Public slavery was an institution common to most Greek cities during the classical and hellenistic periods. From the Homeric dêmiourgos to the scribes of VIth-century Crete, the archaic period abounds with examples of skilled technicians who, as such, were excluded from the political community. Despite such antecedents, the advent of public slavery can not be dissociated from the introduction of chattel slavery in the late archaic period. In classical Athens, some 2000 dêmosioi were employed for up to 40,000 citizens. Whether they worked on the city’s major construction sites, performed minor duties in its civic administration services or filled the ranks of its police (the famous Scythian archers), public slaves may be said to have made up the first public servants known to Greek cities. In spite of this fact, no study other than Oscar Jacob’s work (Les esclaves publics à Athènes, Liège, 1928), which is now considerably outdated, has ever taken a closer look at this institution.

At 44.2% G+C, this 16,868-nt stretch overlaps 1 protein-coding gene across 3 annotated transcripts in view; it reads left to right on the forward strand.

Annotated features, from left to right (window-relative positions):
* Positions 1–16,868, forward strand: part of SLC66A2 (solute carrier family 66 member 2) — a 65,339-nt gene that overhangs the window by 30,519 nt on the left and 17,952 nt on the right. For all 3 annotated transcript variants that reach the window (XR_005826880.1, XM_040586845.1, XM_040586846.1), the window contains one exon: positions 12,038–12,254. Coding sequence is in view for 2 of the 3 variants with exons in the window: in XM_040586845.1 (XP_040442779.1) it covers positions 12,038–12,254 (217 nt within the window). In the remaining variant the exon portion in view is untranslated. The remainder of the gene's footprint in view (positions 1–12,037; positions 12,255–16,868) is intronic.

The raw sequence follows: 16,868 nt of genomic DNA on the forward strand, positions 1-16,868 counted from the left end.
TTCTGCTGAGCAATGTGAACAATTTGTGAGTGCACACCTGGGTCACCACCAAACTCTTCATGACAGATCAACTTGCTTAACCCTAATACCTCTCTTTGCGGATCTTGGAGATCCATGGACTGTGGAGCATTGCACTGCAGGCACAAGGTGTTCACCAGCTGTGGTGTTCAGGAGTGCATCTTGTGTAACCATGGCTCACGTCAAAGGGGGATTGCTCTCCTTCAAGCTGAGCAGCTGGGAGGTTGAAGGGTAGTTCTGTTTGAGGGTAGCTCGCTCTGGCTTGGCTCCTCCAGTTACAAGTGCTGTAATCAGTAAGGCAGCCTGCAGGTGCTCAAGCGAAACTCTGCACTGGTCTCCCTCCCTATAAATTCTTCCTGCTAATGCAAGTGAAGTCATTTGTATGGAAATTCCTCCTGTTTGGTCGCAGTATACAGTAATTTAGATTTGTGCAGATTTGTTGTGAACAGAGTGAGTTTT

One aspect specifically of this institution will be developed. Dêmosioi were often gifted with uncommon, highly sought-after skills: such as Eukles, book keeper and account officer in the Acropolis and Eleusis in IVth century, or the anonymous Athenian dêmosios, whose task it was to evaluate the authenticity of current monetary emissions, or again the archivists of the cities in hellenistic Asia Minor. Their fields of expertise were wholly dedicated to the city and, for this reason, were placed out of the reach of ordinary citizens, with the purpose of relegating the question of expertise outside of the civic sphere, and therefore out of the scope of political participation – a fact deplored by Plato, and which tells much about the ambiguous way the democratic regime considered expert knowledge. This eventually leads us to follow in the footsteps of Josiah Ober and question the nature of what one might call the “social epistemology” of the democratic city.